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Laboratories - a good place to start

Ian Thomas, product manager for LabControls at TROX UK, reveals how effective measures can reduce laboratory energy costs and carbon emissions while maintaining safety and air quality

The recent energy crisis has added new urgency to the ongoing drive towards carbon reduction in hospital and healthcare sites. Laboratories and testing facilities are a particular concern, as their energy consumption is often more than three or four times that of offices on a square metre basis. And this can mean that laboratory buildings are responsible for between 50%-80% of the total energy related carbon emissions of research-intensive teaching hospitals. Improving environmental performance of laboratory spaces is therefore a matter of urgency, but energy efficiency projects in these spaces require careful consideration. It is essential that the health and safety of staff, researchers, and other building occupants is not compromised by inadequate air management. The integrity of testing and research outcomes also relies on the correct environmental conditions being maintained. Effective measures implemented in these high energy consumption spaces, however, can make a major contribution to carbon reduction and cost savings for the site as a whole.


An immediate priority is to identify unnecessary energy consumption when laboratories are unoccupied. It may be possible to set the Building Management System (BMS) to reduce air change rates overnight or at the weekend and local overrides can be used to ensure that, if personnel should be working outside of usual work hours, the air changes can be re-established at times when the BMS has put the building into reduced mode. A review of air change rates across the site as a whole will also identify if the settings of different zones are appropriate for the activities carried out in each space.


Another priority is to investigate the operation of fume cupboards, as these are responsible for a significant proportion of laboratory energy consumption due to their higher-than-average demand for conditioned air. A 900mm-wide fume cupboard with a maximum sash height of 500mm and face velocity of 0.5 m/s would extract approximately 225 l/s of conditioned air from the room. And this demand for conditioned air has a significant knock-on effect across the site, driving up the energy consumption of air conditioning system components such as air handling units, chillers, and fans. Firstly, it is vital to ensure that all fume cupboards are capable of variable air volume (VAV) operation, as this reduces extraction automatically when the sash is closed. For the example above, this figure drops from 225 l/s to just 55 l/s when the sash is down, reducing the conditioned air requirement by 170 l/s. Transitioning fume cupboards from constant to variable air volume has significant energy-saving potential. Next, consider minor changes to the day-to-day operation of fume cupboards that could unlock further energy savings. Sashes are often left open when individuals are away from the fume cupboards, resulting in unnecessary consumption of conditioned air. A retrofittable passive infrared (PIR) sensor can identify that no one is present at the fume cupboard and, after a set time, a visual or audible alarm is triggered to indicate that the sash have been left up. An auto sash closer can then work in conjunction with the sensor to close the sash automatically, preventing unnecessary extraction of conditioned air. It is also quite common for fume cupboards to have additional control features that are already resident, but not currently configured for operation. Contact the manufacturer, or a lab air management specialist, to investigate whether existing hardware has additional energy saving features that could be brought into operation.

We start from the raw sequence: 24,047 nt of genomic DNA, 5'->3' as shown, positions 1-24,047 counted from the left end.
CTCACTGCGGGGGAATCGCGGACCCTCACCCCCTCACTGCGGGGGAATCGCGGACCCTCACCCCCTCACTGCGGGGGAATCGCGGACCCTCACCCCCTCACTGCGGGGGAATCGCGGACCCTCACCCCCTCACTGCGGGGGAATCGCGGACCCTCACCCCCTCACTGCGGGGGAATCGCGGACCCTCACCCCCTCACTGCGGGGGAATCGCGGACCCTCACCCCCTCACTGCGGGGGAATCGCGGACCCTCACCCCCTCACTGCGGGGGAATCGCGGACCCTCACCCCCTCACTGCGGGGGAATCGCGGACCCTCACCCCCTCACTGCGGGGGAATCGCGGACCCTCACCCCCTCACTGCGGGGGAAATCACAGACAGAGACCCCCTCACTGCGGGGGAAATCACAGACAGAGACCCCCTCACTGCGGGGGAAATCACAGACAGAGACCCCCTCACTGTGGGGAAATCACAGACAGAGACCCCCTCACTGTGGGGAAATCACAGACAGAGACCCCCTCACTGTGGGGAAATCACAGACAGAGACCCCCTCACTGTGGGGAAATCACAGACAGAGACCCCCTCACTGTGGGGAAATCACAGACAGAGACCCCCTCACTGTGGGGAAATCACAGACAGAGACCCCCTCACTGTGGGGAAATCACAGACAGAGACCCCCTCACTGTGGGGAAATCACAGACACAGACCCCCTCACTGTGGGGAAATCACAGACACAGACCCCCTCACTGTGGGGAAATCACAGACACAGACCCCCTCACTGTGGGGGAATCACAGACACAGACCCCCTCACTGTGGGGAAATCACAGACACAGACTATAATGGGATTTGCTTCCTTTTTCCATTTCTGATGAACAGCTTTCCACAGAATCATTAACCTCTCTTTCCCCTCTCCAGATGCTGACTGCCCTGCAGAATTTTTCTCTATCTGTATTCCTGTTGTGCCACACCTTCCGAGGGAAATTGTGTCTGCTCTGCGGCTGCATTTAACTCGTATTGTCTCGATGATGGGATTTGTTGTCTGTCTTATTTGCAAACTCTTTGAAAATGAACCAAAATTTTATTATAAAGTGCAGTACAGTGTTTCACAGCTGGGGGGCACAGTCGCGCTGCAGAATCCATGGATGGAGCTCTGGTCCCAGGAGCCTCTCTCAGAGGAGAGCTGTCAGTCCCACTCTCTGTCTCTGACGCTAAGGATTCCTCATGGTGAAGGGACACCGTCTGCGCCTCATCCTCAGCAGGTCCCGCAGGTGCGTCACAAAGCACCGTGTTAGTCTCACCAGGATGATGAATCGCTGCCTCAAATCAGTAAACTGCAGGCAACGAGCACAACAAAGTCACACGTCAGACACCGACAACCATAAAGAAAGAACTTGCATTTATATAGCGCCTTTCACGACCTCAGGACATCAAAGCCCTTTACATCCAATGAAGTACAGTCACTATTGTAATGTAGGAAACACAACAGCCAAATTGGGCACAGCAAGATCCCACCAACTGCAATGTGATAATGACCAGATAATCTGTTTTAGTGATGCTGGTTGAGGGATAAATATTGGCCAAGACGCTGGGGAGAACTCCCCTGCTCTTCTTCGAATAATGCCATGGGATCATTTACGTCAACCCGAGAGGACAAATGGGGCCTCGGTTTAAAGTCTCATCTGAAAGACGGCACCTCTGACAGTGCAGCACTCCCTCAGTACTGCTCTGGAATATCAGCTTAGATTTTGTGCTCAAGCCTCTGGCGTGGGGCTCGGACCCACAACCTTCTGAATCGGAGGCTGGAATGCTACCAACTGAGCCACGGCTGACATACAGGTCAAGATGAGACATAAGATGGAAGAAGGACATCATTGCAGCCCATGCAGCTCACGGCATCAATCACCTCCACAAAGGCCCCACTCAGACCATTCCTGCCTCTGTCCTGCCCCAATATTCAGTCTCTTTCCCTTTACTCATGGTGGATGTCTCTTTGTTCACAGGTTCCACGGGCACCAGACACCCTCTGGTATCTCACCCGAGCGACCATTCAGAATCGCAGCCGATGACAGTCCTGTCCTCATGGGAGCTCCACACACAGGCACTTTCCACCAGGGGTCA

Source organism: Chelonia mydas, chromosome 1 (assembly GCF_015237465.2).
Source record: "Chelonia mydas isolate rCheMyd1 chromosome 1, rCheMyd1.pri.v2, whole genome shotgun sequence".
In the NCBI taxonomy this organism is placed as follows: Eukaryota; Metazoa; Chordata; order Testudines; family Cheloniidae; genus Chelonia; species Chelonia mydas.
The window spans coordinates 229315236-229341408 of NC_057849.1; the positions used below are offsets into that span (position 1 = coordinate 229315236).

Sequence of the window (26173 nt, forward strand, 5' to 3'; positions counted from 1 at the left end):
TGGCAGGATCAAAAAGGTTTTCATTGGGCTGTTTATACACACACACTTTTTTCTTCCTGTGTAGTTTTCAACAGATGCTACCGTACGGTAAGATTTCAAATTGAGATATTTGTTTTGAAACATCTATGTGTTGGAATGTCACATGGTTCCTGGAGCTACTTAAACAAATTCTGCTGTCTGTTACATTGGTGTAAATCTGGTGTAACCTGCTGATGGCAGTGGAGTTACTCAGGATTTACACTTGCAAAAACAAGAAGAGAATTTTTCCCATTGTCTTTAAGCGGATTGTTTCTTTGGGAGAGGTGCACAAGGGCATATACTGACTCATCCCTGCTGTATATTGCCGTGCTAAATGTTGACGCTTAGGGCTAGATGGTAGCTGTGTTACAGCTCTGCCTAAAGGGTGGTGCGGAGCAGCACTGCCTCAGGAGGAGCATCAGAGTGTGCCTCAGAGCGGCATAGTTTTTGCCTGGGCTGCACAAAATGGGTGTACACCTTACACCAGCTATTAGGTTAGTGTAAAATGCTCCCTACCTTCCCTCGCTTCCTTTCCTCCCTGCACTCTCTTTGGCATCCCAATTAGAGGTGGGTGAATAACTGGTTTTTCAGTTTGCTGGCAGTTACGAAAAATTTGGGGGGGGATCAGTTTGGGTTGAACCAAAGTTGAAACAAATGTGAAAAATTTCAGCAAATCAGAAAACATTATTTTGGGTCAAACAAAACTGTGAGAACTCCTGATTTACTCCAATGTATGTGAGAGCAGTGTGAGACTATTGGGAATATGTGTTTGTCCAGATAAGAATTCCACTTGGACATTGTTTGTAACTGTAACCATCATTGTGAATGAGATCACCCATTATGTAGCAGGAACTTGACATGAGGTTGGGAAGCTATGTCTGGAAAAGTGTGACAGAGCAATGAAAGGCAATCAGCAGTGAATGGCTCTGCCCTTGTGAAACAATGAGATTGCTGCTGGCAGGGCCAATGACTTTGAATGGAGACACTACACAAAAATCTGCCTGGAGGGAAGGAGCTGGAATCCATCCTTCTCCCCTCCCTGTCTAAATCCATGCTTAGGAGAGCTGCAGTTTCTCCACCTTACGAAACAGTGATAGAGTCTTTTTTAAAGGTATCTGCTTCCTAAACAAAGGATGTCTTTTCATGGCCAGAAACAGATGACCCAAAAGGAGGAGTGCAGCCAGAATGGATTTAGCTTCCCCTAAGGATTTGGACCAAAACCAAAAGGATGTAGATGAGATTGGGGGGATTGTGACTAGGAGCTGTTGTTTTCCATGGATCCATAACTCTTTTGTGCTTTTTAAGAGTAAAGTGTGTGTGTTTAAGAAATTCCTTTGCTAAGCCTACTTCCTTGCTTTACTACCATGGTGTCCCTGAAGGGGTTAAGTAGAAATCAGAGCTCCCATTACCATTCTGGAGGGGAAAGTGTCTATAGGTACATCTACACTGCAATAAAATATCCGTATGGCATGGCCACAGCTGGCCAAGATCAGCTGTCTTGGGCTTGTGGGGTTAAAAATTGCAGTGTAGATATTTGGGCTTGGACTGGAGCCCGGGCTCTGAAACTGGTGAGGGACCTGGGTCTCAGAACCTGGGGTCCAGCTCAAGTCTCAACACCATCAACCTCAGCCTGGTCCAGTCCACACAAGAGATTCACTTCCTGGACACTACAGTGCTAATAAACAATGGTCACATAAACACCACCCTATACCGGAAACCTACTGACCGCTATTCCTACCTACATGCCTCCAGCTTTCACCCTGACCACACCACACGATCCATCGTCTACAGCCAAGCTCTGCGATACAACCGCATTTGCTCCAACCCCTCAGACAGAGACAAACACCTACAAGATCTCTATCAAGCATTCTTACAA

Fume cupboards are responsible for a significant proportion of energy usage in laboratories
Fume cupboards are responsible for a significant proportion of energy usage in laboratories


For the most-significant carbon reductions and energy savings, though, install a room air management system. This will provide automatic control of all input and extract air forthe laboratory, ensuring the required ventilation strategy and levels of safety are maintained while optimising energy efficiency. If the fume cupboards are open and extracting air, there is not the same requirement for the room system to carry out this process. The TROX EASYLAB system, for example, scales down room exhaust air extraction automatically in line with fume cupboard extraction. This prevents energy wastage associated with over supply of conditioned air and improves environmental performance significantly (see Figures 1 and 2).

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